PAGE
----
During the Black Hat 2019 conference, researchers demonstrated a way to spoof Face ID using nothing more than glasses and tape.
To launch the attack, researchers with Tencent tapped into a feature behind biometrics called “liveness” detection, which is part of the biometric authentication process that sifts through “real” versus “fake” features on people. It works by detecting background noise, response distortion or focus blur. One such biometrics tool that utilizes liveness detection is FaceID, which is designed and utilized by Apple for the iPhone and iPad Pro.
Apple is testing biometric login for iCloud.com. If you’re a beta tester for iOS 13, iPadOS, or macOS Catalina, you can go to beta.icloud.com and login with Face ID/Touch ID. Web Login So far, iPhone and iPad users haven’t been able to access iCloud web apps. If you navigated to the website you couldn’t use…
Tapplock came out with a new product called the Tapplock one+. It features 7mm reinforced stainless steel shackles, strengthened by double-layered lock design with anti-shim and anti-pry technologies, making it the ultimate utility fingerprint padlock. Plus, a state-of-the-art capacitive fingerprint sensor allows unlocking in under 0.8 seconds. Its adaptive algorithm means the lock becomes faster and more accurate with each access. You can store up to 500 different fingerprints per lock, and manage users and fingerprints via the Tapplock app. There are three ways to unlock: fingerprint, Bluetooth, and Morse code. The battery lasts up to a year or 3,500 unlocks. You can get a single Tapplock one+ for US$99, a double pack for US$179, and a four-pack for US$359.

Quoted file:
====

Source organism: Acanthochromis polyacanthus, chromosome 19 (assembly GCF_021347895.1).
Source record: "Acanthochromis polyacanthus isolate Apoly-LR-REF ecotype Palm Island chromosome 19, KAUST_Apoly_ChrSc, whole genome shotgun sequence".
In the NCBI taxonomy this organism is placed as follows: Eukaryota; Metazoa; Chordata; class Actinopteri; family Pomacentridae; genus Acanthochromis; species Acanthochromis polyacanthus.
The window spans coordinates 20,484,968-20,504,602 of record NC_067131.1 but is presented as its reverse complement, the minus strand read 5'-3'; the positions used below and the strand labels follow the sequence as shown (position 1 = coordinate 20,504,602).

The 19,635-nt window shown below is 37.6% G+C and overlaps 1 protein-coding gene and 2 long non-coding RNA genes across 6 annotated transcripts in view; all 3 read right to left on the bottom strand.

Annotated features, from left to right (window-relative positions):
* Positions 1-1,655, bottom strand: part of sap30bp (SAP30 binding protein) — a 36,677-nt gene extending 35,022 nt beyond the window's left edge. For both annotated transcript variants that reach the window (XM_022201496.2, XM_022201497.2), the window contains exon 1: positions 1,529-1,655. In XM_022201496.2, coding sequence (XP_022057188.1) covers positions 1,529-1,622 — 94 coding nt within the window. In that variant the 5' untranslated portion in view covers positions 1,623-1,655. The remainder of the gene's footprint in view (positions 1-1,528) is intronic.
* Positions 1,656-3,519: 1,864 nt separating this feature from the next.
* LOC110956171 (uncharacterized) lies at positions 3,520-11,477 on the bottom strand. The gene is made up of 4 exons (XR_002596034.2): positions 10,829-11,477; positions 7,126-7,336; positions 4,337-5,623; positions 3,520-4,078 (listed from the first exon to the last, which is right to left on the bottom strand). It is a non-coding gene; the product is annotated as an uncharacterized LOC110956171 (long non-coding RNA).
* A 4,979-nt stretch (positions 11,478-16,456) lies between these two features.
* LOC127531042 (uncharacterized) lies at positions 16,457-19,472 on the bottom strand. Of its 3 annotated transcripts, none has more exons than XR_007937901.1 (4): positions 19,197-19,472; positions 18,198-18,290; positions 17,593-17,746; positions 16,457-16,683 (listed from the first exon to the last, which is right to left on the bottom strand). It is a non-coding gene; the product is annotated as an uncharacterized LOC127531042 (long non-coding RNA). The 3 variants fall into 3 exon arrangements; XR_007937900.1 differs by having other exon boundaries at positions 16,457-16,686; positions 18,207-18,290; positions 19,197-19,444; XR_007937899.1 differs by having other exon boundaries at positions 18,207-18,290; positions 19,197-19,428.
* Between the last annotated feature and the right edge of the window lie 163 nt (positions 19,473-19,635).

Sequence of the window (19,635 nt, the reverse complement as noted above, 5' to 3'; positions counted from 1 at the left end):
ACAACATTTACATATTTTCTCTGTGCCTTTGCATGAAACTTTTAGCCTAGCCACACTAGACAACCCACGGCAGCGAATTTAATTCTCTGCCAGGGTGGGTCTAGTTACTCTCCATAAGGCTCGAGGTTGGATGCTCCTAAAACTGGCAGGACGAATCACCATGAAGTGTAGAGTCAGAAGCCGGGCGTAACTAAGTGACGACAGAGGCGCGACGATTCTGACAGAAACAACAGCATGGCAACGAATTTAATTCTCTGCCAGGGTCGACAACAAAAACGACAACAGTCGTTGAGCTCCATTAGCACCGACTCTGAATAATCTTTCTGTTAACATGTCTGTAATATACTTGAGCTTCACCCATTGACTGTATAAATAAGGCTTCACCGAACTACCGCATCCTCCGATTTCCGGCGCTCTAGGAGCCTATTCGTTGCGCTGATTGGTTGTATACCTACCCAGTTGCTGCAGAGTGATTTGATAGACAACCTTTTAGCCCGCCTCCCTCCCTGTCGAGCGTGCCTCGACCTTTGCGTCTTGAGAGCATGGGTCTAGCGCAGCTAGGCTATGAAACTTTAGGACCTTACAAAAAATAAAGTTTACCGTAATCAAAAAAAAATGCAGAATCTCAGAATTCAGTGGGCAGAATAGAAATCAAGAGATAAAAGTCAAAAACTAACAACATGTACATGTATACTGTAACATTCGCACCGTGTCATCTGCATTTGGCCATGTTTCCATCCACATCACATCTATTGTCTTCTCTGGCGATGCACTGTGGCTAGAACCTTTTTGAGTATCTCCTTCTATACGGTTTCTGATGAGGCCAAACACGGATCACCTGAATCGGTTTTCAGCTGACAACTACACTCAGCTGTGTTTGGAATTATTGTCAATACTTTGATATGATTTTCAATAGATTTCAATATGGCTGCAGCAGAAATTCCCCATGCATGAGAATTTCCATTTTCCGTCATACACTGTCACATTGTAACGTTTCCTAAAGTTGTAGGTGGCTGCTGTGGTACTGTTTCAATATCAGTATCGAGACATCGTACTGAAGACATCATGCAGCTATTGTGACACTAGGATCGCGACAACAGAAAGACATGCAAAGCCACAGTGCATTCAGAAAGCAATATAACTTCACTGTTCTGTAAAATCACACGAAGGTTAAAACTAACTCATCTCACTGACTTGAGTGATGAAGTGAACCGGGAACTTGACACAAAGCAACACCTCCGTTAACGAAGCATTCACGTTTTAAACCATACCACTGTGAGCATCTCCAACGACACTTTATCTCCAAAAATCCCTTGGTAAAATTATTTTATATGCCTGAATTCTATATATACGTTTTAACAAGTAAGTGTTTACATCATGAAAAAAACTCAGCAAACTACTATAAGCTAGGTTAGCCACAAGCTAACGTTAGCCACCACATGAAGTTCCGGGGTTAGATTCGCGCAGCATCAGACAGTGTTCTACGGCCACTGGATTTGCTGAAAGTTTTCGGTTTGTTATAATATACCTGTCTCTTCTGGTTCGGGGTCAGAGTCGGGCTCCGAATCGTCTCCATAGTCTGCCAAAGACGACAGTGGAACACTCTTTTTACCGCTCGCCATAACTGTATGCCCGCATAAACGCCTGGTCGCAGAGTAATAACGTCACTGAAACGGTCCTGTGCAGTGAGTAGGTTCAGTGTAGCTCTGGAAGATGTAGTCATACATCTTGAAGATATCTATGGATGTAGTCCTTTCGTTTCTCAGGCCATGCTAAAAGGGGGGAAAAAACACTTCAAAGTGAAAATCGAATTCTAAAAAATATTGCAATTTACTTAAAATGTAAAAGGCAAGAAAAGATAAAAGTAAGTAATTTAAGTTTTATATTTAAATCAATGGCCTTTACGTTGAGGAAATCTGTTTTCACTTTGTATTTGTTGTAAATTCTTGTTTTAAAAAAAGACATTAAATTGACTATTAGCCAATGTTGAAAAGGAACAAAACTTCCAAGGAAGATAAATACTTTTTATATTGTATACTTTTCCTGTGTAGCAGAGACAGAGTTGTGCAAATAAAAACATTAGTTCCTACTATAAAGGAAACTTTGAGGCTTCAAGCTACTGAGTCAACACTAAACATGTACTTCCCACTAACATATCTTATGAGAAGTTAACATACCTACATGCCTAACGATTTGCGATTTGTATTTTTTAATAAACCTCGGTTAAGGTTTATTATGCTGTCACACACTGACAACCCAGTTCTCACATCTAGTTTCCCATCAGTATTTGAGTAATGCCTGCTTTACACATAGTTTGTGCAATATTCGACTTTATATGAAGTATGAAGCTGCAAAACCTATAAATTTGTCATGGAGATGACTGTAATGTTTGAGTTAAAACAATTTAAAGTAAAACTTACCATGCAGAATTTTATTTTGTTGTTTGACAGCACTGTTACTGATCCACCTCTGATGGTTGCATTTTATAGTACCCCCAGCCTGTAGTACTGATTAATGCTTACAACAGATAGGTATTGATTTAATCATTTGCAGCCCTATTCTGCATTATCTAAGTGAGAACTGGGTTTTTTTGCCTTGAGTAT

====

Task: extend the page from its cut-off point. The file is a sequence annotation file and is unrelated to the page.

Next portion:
Take this with a grain of salt because this tweet is all I’ve seen about this. But David Ruddock of AndroidPolice mentioned a Google investigation trying to determine if certain types of fingerprint sensors are secure.
Another CES Story: I’ve heard Google is currently investigating whether current optical fingerprint sensor designs are secure enough to be used for TrustZone auth (mobile payments, banking apps, etc). There is real concern optical FPRs may be too easy to spoof.
Although facial recognition came to Android first, it was there for convenience as a way to unlock your device. But Apple added it for security, and it looks like they bet on the right horse.
A U.S. federal judge has ruled that law enforcement can’t force you to unlock an iPhone or iPad via Face ID or Touch ID.
In the United States, a suspect’s property has the potential to be searched by law enforcement officials as part of an investigation, but some items are typically left alone. While people are protected from having to unlock their devices via a passcode, biometric security has been considered fair game for use by investigators, bypassing the passcode rules.
This will certainly set a precedent for the future. Although it doesn’t completely stop the investigation, it does give people a bit more freedom.
Thanks to a photo shared through WhatsApp, police got enough of a fingerprint to identify and arrest a drug dealer and his accomplices.